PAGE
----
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Doug Jones Beats Roy Moore in Alabama Senate Race

The tumultuous Alabama Senate Race has concluded with a surprising result, Associated Press reported first. In Tuesday’s Special Election, Democrat Doug Jones beat Republican Roy Moore, whose campaign was marred by accusations of sexual assault and child molestation. The victory is historic for the Democratic Party, who haven’t had a Democratic Senate victory in Alabama for 25 years.

John Blazemore/AP

John Blazemore/AP

The election of Jones, a former U.S. attorney, has national implications. The GOP advantage in the Senate has narrowed to just one seat, which may threaten the Republican party’s ability to gain legislative victories, like passing the hard-fought Republican budget as well as health and tax proposals. With the President Trump having previously endorsed Moore, the loss also constitutes a major embarrassment for Trump’s administration.

Nonetheless, the White House offered their congratulations to Jones. “The write-in votes played a very big factor, but a win is a win,” Trump said in a tweet. In a subsequent post, Trump wrote that he had “originally endorsed Luther Strange,” the other Republican candidate who Trump initially lent support to, as he was aware that “Roy Moore will not be able to win the General Election.” As election day approached, however, Trump became an ardent supporter of Moore, and tweeted on Tuesday encouraging his followers to vote for the embattled candidate.

Unlike the president, Moore refused to congratulate his opponent and to concede. The Republican candidate suggested that a recount might be in order during a campaign party.

Despite Senate uncertainty and the potential GOP embarrassment, many Republicans see the outcome as a positive result for the party’s longevity, believing that it will help them retain a Senate majority in 2018. Former Sen. Norm Coleman (R-MN) referred to the loss as “short term pain, long term gain,” adding that “Moore would have buried [the] GOP in 2018,” in a tweet.

AP Photo/Mike Stewart

AP Photo/Mike Stewart

Republican positivity in light of the result is unsurprising given that many Republicans refused to endorse Moore. Most notably, Alabama’s long-serving Senator, Richard Shelby, said that he didn’t vote for Roy Moore and that the Republican Party “can do better,” on CNN’s “State of the Union.”

With a prediction of a low turnout, Jones targeted his campaign towards African-American, liberal white, and moderate Republican voters who might be willing to vote for the Democratic candidate given the allegations against his opponent.

According to the Associated Press, Jones’ win is largely thanks to the unusually high turnout of voters in Alabama’s so-called “black belt,” and urban areas such as Montgomery, Birmingham, Mobile, Tuscaloosa and Huntsville, which have a high African-American population.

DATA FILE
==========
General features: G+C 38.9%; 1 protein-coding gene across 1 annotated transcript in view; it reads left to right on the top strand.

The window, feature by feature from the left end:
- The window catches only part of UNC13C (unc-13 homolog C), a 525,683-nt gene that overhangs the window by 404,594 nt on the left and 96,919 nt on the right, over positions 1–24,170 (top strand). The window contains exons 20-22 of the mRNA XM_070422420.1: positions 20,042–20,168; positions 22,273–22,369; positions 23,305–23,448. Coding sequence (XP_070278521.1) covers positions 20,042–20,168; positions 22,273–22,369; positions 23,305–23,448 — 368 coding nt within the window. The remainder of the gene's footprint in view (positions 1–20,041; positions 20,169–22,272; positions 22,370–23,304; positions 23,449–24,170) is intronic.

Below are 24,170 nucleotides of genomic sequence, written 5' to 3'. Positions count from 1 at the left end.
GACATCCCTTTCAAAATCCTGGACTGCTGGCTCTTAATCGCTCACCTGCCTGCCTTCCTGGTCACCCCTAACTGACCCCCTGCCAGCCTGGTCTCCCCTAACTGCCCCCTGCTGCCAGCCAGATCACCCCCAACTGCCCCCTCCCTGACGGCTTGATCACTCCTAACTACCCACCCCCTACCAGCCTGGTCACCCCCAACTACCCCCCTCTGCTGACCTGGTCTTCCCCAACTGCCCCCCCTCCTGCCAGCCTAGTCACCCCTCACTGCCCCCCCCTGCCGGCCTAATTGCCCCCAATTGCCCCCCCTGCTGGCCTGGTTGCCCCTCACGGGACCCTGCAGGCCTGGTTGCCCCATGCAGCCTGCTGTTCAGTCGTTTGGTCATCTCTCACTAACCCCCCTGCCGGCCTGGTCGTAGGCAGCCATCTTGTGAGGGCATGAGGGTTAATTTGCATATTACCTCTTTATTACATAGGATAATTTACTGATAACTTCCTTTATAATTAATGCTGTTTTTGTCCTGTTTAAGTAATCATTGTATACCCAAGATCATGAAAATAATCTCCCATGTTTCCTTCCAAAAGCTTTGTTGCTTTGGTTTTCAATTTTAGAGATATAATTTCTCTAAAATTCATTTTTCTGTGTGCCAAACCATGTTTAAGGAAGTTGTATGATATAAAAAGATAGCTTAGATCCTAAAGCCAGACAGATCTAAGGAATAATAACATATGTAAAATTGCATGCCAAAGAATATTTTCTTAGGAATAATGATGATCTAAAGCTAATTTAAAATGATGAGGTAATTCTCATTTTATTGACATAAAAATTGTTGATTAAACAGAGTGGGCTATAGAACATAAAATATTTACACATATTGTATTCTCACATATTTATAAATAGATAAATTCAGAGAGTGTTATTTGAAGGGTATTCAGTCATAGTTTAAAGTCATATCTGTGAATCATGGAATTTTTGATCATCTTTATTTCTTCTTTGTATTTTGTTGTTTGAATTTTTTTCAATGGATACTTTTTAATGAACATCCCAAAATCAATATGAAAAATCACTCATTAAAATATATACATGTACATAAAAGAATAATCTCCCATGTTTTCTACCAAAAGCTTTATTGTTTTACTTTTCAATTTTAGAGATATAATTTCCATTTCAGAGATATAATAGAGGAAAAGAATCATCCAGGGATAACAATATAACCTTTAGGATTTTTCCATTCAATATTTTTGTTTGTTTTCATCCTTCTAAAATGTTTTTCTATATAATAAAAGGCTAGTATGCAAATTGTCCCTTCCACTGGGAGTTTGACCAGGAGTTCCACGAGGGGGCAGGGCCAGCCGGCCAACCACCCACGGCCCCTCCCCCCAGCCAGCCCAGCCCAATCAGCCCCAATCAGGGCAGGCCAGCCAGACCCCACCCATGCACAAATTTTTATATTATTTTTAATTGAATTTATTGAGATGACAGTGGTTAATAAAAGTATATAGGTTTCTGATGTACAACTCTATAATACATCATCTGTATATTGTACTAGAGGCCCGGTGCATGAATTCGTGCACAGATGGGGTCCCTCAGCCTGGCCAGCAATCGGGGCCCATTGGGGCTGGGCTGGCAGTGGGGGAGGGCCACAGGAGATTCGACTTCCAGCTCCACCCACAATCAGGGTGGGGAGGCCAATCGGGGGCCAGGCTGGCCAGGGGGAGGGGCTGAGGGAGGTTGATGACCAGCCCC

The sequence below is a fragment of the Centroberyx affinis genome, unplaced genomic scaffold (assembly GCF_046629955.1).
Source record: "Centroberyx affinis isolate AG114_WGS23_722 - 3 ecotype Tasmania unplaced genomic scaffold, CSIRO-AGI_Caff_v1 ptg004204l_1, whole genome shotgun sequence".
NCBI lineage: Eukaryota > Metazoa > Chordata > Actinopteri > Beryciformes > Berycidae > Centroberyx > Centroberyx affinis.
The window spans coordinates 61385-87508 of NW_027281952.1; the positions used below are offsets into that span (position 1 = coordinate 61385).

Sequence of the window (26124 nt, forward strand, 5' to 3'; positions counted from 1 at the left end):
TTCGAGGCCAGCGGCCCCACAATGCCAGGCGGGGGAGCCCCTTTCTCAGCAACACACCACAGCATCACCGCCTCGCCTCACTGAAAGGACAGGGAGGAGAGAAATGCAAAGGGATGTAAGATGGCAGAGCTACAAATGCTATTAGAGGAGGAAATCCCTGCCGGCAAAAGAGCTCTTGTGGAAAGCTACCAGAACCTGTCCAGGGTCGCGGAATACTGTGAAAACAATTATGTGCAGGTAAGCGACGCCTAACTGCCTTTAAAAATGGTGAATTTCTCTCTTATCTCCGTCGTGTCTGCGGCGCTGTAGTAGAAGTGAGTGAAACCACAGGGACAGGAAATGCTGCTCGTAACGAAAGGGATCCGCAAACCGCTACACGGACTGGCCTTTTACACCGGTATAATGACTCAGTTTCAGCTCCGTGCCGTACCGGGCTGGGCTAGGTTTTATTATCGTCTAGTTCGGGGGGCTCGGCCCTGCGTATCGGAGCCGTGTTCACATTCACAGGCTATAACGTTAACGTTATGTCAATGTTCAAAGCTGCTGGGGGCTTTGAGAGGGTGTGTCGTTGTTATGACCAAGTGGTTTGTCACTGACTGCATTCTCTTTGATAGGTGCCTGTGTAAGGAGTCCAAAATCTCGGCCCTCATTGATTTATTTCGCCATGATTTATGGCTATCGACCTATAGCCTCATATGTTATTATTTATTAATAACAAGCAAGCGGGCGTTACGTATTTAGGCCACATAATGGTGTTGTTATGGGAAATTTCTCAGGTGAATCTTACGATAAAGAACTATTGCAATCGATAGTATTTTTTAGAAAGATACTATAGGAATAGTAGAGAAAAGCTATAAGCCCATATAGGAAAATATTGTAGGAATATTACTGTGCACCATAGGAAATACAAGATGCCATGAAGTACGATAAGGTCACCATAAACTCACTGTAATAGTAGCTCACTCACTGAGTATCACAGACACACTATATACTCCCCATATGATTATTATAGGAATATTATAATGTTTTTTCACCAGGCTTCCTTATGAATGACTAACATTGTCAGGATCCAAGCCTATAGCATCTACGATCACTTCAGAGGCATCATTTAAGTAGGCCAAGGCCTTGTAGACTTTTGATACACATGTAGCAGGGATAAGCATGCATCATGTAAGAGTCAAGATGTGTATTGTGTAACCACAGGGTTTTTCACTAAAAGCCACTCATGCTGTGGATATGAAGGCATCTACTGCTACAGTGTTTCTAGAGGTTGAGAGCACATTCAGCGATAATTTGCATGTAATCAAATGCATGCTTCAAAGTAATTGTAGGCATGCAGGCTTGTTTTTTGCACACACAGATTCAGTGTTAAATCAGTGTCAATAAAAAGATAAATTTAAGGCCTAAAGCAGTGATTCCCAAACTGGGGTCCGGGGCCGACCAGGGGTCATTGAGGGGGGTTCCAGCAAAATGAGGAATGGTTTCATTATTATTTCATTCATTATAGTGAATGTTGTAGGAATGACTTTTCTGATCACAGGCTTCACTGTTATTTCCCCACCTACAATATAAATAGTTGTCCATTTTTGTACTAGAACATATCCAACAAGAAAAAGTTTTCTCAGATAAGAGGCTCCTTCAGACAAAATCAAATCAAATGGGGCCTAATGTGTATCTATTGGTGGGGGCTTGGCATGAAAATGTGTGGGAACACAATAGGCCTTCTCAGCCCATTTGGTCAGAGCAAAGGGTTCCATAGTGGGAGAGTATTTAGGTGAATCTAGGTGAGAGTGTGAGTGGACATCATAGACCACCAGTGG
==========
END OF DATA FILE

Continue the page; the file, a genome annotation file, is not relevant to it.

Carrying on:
Jones won with a 49.9% majority and 675,151 votes to Moore’s 48.4% and 650,436 votes. The president was correct that write-ins constituted a sizeable 1.7% of the vote with a total of 22,811.

CNN exit polls show that 57% of women voted in favor of Jones, whereas 56% of men voted for Moore. As predicted, the younger generations voted in favor of the Democratic candidate, with 60% of 18-29 year olds voting for Jones and 61% of 30-44 year olds also voting for the Democrat. 45-64 year olds were nearly split with a small 1% advantage to Moore. Older generations, however, voted Republican with 59% of 65 and overs voting red.

Jones won a significant portion of the black vote; a sizeable 96% of black voters voted for Jones, while 68% of white voters voted for Moore. Additionally, Moore was only able to capture 79% of Moderate republican votes.

Not all Republicans see a silver lining to these results. Sen. Lindsay O’Graham (R-SC) said on Wednesday that no Republican “should feel safe about anything. Our party is in turmoil.”

Republicans might have good reason to be concerned. While the GOP might not be shattered by the defeat, the Democrats are certainly bolstered. Democratic Gov. Jay Inslee, the chair of the gubernatorial campaign arm, said “we’re seeing a passion for voting [and] this phenomenon exists in every state. It will expand the universe of competitive races.”

Nonetheless, if the Democrats are to regain a House majority in 2018, they still need to flip a total of 24 seats — a difficult, if not impossible, task. The party has a targeted list of 90 districts, including 23 that Hillary Clinton lost to Donald Trump in the 2016 election.

The Senate poses less of a challenge to the Democrats as only two seats are needed to form a majority. Governor Inslee said that, given Alabama’s election result, new opportunities for gaining these seats might be found in Kansas, Oklahoma, Tennessee, Georgia and South Carolina, where democratic candidates are competitive.

Certain Democrats, however, are less optimistic than Inslee. Sen. Chris Van Hollen (D-MD), who also runs the Senate Democrats’ campaign efforts, remained restrained despite the unprecedented victory. “I would say we had a narrow path to the majority that just got a little bit wider,” he said. “But it’s still a very tough path.”

This restraint might be well placed given the exceptional circumstances of the Alabama Senate election. While some see the win as a seismic shift in the political landscape of the country, former Sen. Coleman (R-MN) argued this point, tweeting that “this was not a pro-Jones, anti Trump, anti GOP vote [tonight]. It was a “couldn’t stomach a vote for Roy Moore” night.”

Regardless, the Democratic Party is celebrating. As DNC Chairman Tom Perez said: “The people of Alabama sent a loud and clear message to Donald Trump and the Republican Party: You can’t call yourself the party of family values as long as you’re willing to accept vile men like Roy Moore as members.”